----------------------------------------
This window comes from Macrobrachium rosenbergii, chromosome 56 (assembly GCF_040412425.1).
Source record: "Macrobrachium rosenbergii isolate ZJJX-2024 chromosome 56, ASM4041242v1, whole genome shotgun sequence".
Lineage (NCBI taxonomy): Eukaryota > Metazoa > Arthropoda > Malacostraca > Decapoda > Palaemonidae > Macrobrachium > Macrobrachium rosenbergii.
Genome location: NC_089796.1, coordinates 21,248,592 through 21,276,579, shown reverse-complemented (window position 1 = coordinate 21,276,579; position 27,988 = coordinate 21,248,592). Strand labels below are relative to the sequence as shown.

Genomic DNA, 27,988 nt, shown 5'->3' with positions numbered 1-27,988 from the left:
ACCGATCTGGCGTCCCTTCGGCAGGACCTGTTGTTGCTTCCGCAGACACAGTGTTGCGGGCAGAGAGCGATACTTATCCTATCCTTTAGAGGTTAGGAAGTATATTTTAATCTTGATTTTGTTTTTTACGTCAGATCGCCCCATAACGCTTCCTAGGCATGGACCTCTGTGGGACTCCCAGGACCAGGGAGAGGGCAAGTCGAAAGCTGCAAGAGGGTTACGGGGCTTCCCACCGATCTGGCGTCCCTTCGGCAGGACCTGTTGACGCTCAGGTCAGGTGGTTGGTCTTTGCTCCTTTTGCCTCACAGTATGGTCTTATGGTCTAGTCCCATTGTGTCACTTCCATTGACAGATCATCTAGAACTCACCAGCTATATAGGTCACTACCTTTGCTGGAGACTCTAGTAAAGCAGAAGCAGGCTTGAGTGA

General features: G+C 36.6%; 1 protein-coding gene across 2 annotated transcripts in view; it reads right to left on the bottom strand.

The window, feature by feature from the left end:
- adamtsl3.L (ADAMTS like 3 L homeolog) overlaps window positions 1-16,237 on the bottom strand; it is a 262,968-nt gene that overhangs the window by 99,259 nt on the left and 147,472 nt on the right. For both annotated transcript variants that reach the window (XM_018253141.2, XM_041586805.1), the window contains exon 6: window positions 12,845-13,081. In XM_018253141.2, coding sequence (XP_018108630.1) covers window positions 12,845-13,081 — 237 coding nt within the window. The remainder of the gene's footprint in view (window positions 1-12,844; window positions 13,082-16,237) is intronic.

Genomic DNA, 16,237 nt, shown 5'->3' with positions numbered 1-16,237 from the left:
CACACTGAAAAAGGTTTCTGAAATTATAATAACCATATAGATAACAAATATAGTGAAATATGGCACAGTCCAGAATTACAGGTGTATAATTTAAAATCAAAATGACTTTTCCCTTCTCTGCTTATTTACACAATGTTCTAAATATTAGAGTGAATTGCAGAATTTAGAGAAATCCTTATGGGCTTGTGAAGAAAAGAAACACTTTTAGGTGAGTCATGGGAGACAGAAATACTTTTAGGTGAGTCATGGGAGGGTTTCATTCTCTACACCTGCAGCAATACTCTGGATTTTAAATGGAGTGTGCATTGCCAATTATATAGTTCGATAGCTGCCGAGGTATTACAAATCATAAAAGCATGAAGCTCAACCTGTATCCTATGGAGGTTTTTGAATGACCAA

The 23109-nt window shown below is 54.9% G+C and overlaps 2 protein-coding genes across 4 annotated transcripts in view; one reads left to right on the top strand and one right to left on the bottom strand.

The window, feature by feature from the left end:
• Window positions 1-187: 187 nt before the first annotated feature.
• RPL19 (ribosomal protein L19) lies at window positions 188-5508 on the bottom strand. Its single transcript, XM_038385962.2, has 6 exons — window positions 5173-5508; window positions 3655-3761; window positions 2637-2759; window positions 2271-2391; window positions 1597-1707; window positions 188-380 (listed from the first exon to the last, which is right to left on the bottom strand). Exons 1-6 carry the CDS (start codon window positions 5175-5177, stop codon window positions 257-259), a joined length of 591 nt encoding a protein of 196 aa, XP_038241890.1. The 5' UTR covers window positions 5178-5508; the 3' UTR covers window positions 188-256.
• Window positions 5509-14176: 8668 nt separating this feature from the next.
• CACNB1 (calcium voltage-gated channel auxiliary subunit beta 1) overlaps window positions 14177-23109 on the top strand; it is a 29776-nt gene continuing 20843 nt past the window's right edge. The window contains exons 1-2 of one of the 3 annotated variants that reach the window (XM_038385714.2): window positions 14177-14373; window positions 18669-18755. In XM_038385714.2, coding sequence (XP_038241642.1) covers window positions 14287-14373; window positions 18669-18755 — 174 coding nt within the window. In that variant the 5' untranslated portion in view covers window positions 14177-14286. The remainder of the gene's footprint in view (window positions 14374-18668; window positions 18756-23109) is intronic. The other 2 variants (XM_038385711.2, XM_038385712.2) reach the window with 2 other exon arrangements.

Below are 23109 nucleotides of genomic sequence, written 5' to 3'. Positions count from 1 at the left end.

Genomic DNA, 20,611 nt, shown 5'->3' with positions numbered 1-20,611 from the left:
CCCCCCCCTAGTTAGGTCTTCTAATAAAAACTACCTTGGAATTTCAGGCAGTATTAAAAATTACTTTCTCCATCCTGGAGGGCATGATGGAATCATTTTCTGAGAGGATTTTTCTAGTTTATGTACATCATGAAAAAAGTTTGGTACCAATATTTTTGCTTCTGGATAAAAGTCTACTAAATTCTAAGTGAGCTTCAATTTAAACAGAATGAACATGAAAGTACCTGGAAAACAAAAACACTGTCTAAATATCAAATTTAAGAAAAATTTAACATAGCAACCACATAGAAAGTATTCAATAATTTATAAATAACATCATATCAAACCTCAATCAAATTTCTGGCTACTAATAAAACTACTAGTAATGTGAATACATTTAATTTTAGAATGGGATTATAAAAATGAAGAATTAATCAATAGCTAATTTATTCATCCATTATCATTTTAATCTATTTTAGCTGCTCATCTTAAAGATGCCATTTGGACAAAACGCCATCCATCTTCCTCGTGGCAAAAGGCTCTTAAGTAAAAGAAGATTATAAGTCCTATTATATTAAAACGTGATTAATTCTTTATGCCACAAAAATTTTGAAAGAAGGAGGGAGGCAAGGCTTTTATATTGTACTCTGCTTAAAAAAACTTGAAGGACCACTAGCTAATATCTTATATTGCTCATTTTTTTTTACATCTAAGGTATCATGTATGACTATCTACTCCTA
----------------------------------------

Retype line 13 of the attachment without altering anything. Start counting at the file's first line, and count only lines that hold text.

The window, feature by feature from the left end: